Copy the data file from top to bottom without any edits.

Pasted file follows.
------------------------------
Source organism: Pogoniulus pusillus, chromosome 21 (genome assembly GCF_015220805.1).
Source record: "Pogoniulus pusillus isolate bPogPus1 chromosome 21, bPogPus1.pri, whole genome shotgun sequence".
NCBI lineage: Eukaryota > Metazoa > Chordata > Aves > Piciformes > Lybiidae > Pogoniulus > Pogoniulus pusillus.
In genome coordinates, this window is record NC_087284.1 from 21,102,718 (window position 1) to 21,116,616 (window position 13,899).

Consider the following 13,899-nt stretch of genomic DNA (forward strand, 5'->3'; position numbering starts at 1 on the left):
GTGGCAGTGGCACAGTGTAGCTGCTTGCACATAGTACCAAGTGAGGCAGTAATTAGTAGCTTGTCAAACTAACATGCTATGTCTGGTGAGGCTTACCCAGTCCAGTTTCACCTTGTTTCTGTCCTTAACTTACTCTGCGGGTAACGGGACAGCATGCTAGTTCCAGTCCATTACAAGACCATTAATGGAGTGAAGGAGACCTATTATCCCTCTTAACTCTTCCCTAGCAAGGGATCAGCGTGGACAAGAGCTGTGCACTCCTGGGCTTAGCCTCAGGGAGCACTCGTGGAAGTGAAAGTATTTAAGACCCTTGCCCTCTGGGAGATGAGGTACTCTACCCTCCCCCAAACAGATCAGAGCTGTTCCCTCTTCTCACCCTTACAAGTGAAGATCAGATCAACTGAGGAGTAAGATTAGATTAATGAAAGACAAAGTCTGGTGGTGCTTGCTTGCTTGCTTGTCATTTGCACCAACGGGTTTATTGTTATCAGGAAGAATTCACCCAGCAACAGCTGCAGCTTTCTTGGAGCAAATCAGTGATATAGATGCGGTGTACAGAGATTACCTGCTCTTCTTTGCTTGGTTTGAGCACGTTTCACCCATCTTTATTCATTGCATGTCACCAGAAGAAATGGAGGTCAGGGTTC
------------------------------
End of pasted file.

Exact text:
Source organism: Pogoniulus pusillus, chromosome 21 (genome assembly GCF_015220805.1).
Source record: "Pogoniulus pusillus isolate bPogPus1 chromosome 21, bPogPus1.pri, whole genome shotgun sequence".
NCBI lineage: Eukaryota > Metazoa > Chordata > Aves > Piciformes > Lybiidae > Pogoniulus > Pogoniulus pusillus.
In genome coordinates, this window is record NC_087284.1 from 21,102,718 (window position 1) to 21,116,616 (window position 13,899).

Consider the following 13,899-nt stretch of genomic DNA (forward strand, 5'->3'; position numbering starts at 1 on the left):
GTGGCAGTGGCACAGTGTAGCTGCTTGCACATAGTACCAAGTGAGGCAGTAATTAGTAGCTTGTCAAACTAACATGCTATGTCTGGTGAGGCTTACCCAGTCCAGTTTCACCTTGTTTCTGTCCTTAACTTACTCTGCGGGTAACGGGACAGCATGCTAGTTCCAGTCCATTACAAGACCATTAATGGAGTGAAGGAGACCTATTATCCCTCTTAACTCTTCCCTAGCAAGGGATCAGCGTGGACAAGAGCTGTGCACTCCTGGGCTTAGCCTCAGGGAGCACTCGTGGAAGTGAAAGTATTTAAGACCCTTGCCCTCTGGGAGATGAGGTACTCTACCCTCCCCCAAACAGATCAGAGCTGTTCCCTCTTCTCACCCTTACAAGTGAAGATCAGATCAACTGAGGAGTAAGATTAGATTAATGAAAGACAAAGTCTGGTGGTGCTTGCTTGCTTGCTTGTCATTTGCACCAACGGGTTTATTGTTATCAGGAAGAATTCACCCAGCAACAGCTGCAGCTTTCTTGGAGCAAATCAGTGATATAGATGCGGTGTACAGAGATTACCTGCTCTTCTTTGCTTGGTTTGAGCACGTTTCACCCATCTTTATTCATTGCATGTCACCAGAAGAAATGGAGGTCAGGGTTC